Sometimes, the later season can be hot, and turkey activity decreases tremendously. In some cases, when the beginning of the season is warmer and breeding activity is in full swing, the end of the season will see hens that have already been bred, with hunting becoming much more difficult. Decoys do not work as well, and calling also becomes more challenging.
A deer hunter's difficulty in harvesting a mature buck is a challenging task and scoring a big buck year after year is even more trying. Annual success takes a large amount of dedication and hard work. When a hunter concludes the hunting season, only to realize that they still have a buck tag in their pocket, they often begin a mental checklist of what went wrong. To prevent the feeling of defeat at the end of the year, avoid these common mistakes made by deer hunters.
Too Much Pressure
One of the most common mistakes mature buck hunters make is trying too hard. When a big buck is found on game cameras or seen near a hunting area, it is common to want to spend every moment possible pursuing that animal. The problem for hunters is that when a mature buck senses the presence of human danger to the point of feeling uncomfortable, he will move out of the area to avoid danger.
Instead, hunters must choose their days wisely, only hunting when the odds are in their favor and the target buck is predicted to be in the area. When the moon, weather, and wind are promising, it is time to hunt, otherwise, stay away and don’t risk over-pressuring the area.
No Mature Bucks On The Property
Many hunters go into the beginning of a hunting season with high hopes of getting a 160” buck. They may pass on mature bucks throughout the year in pursuit of something more prominent. The problem that many have are the lack of 160” bucks on or near the property they are hunting.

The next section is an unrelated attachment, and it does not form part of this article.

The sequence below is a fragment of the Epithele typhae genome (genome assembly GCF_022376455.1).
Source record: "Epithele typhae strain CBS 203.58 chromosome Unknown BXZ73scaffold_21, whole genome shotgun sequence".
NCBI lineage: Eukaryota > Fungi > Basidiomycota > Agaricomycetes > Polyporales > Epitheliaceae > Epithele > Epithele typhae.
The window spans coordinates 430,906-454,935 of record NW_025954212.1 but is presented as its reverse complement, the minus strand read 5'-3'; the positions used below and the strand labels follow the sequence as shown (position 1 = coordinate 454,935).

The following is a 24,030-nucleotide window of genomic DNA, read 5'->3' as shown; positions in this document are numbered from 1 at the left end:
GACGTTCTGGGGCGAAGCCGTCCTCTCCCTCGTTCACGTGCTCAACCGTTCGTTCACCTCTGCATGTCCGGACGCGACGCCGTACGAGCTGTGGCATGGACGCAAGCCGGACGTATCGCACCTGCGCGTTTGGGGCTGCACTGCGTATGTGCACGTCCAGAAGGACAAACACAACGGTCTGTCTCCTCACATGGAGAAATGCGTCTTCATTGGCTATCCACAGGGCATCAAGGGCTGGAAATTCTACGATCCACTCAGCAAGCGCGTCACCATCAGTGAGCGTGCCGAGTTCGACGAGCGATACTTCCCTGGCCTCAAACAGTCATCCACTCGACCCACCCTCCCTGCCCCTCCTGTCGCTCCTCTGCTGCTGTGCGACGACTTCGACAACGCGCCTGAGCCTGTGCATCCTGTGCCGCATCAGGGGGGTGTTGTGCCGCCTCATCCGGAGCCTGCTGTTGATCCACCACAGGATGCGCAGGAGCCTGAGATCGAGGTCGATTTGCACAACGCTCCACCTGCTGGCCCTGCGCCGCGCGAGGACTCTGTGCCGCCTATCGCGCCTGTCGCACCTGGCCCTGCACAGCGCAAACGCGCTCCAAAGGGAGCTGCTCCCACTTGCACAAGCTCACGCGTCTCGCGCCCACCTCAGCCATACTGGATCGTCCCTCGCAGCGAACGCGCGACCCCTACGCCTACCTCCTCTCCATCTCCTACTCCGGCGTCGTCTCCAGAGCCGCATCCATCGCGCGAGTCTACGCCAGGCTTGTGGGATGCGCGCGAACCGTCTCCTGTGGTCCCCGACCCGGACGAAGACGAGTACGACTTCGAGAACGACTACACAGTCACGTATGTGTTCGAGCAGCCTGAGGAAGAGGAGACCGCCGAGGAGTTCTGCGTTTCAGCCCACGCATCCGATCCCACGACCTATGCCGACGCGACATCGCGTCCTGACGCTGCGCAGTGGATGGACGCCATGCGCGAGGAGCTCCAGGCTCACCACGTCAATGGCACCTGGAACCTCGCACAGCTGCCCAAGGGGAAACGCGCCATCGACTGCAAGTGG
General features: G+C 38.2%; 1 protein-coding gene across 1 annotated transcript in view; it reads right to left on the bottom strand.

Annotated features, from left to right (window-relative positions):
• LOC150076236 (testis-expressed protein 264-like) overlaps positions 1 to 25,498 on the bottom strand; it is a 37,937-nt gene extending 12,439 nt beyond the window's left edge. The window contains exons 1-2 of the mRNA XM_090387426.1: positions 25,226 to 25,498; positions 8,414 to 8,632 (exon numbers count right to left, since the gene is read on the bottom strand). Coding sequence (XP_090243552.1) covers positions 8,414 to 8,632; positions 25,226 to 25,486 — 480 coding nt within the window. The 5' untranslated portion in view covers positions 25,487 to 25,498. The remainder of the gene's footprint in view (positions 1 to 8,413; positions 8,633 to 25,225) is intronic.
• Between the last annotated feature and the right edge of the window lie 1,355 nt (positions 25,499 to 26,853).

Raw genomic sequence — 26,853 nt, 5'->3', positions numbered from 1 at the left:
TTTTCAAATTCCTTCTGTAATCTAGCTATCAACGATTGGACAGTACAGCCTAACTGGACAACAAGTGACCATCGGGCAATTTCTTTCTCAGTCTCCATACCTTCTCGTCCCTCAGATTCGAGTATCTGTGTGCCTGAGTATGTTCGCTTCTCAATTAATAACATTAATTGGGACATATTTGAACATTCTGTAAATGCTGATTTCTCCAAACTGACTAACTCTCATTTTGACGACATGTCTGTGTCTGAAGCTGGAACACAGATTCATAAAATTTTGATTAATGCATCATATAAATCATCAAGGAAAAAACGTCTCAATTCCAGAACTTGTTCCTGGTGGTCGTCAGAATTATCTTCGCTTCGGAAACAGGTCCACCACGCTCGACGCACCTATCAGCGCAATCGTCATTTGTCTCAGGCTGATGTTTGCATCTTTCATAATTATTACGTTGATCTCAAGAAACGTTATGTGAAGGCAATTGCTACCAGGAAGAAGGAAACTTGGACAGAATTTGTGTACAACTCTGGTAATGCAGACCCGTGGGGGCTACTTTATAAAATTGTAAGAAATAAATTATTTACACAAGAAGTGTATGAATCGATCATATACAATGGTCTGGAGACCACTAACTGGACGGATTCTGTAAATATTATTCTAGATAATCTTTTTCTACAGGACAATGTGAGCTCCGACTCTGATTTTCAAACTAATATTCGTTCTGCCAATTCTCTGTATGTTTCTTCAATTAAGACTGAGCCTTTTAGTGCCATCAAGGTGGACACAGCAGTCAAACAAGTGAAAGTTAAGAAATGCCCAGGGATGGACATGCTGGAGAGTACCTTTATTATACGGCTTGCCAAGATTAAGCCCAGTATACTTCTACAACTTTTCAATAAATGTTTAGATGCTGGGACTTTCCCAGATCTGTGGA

Sometimes reality can be the most formidable challenge that hunters come up against when trying to harvest a mature buck. When a hunter takes inventory of their property, they must evaluate the number and size of the bucks—also, taking into consideration if there is enough food, cover, and water to hold them there and whether there is a genuine potential to grow bigger bucks with the resources they have.
I have recently witnessed this misconception while hunting near my home in southern Missouri. After hunting a specific property for five to six years, I have never encountered a buck over 150” on game cameras or with my naked eye on this land. After talking to neighbors and evaluating the land more closely, we have noticed that the genetics in the area do not have the potential to grow bigger bucks without a significant change in their diet and a stricter “do not shoot” program for surrounding neighbors. The hard truth is that the chance of harvesting a giant buck is doubtful with minimal food due to the presence of livestock and natural habitats. The reality is that mature bucks can vary in size depending on where you are hunting.
Didn’t Hunt Early Or Late Season